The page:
Did you ever watch an incomplete video download? Under Linux there’s no problem with that. I’ve heard that Windows doesn’t allow two programs to open the same file, so you can’t download and preview in the same time, unless the downloading program saves a copy of the file somewhere.
For example, an incomplete Bit Torrent file has a full size, but a lot of small and big gaps in the data. The video codec tries to play the file and when it encounters a gap, it skips to next readable part of the file. What happens on the screen is that there is the before-the-gap frame to which the after-the-gap movements are applied. So you see a forest which suddenly becomes a blanket on someone’s head… and then the person blinks and the eyes pop out. Now it’s just garbled, unfinished file, but I’m sure that someone, someday, will get inspired and use this kind of distortion as a legitimate special effect.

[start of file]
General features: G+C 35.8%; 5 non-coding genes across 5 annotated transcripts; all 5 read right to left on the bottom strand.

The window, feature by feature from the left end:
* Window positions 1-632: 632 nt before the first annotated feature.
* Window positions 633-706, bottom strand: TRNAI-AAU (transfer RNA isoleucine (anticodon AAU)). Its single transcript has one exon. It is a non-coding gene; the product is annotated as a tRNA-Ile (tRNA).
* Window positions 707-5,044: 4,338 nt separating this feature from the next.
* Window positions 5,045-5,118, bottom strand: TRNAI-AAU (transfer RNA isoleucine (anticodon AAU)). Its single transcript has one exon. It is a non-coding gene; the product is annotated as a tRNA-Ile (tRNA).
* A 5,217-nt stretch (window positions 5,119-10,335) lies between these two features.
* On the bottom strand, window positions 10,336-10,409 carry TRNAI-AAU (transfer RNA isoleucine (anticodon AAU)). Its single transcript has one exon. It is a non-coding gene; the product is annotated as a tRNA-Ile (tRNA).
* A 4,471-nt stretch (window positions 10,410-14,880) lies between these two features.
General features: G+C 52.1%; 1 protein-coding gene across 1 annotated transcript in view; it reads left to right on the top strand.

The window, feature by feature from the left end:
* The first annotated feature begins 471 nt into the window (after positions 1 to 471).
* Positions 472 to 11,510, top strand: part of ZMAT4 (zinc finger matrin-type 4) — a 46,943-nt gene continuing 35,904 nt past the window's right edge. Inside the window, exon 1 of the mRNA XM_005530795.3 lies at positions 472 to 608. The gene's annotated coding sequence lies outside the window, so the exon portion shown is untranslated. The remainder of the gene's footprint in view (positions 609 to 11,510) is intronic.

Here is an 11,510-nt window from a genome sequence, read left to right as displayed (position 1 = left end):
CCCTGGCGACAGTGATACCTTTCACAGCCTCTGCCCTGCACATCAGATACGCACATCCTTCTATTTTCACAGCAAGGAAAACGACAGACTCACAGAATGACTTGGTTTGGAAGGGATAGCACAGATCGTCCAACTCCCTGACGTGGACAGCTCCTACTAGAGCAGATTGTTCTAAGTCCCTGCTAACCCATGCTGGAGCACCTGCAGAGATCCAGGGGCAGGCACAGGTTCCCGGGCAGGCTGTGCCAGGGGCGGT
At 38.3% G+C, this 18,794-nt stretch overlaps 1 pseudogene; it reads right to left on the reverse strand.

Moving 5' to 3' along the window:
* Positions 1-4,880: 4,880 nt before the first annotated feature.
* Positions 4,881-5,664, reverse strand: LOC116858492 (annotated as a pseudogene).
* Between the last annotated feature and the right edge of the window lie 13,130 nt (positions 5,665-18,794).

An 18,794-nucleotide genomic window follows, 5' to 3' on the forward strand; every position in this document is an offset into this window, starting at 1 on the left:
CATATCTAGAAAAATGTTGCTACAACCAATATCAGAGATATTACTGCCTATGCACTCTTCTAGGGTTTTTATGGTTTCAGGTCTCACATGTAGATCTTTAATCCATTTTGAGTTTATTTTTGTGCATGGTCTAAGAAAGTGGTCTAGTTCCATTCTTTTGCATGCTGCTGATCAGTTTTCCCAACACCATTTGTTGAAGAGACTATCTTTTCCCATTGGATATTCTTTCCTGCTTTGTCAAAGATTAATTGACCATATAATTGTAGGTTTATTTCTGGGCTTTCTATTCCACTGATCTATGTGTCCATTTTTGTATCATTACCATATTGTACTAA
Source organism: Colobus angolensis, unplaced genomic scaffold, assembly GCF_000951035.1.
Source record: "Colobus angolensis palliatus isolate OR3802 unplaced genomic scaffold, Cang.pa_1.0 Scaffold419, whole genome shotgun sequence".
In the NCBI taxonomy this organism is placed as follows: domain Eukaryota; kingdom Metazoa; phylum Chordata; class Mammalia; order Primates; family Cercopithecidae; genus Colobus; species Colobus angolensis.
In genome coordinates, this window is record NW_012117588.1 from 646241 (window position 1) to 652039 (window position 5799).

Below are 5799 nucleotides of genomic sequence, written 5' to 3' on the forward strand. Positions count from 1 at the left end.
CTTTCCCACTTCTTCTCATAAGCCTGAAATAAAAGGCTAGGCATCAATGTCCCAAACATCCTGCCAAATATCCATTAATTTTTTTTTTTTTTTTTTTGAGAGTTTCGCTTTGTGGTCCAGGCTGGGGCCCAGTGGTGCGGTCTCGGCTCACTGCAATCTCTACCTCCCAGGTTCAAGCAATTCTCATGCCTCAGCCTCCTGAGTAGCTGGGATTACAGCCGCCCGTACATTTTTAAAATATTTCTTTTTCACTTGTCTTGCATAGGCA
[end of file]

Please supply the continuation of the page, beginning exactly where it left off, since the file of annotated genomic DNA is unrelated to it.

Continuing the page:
UPDATE: Since there are people who come across this post looking for a way to watch incomplete files, here’s a little information for them.
There are many p2p programs, and this is your program-specific. The most important question is: Where does your program store temporary files? I use MLDonkey, which supports many p2p networks, including EDonkey and BitTorrent. In my installation, MLDonkey keeps the incomplete files in /home/p2p/mldonkey/temp directory. The files, while being downloaded, have temporary filenames, full of codes and digits. When there are many of them, it’s hard to tell, which is which. So I just try to open each one with MPlayer.
If you use another p2p software, I can’t really help you, beside telling that you should look for a “temp” or “tmp” directory somewhere near the installation of your program. It probably won’t be /tmp (Linux), C:\tmp\ nor C:\windows\temp (Windows). And besides, Windows will probably keep the files locked.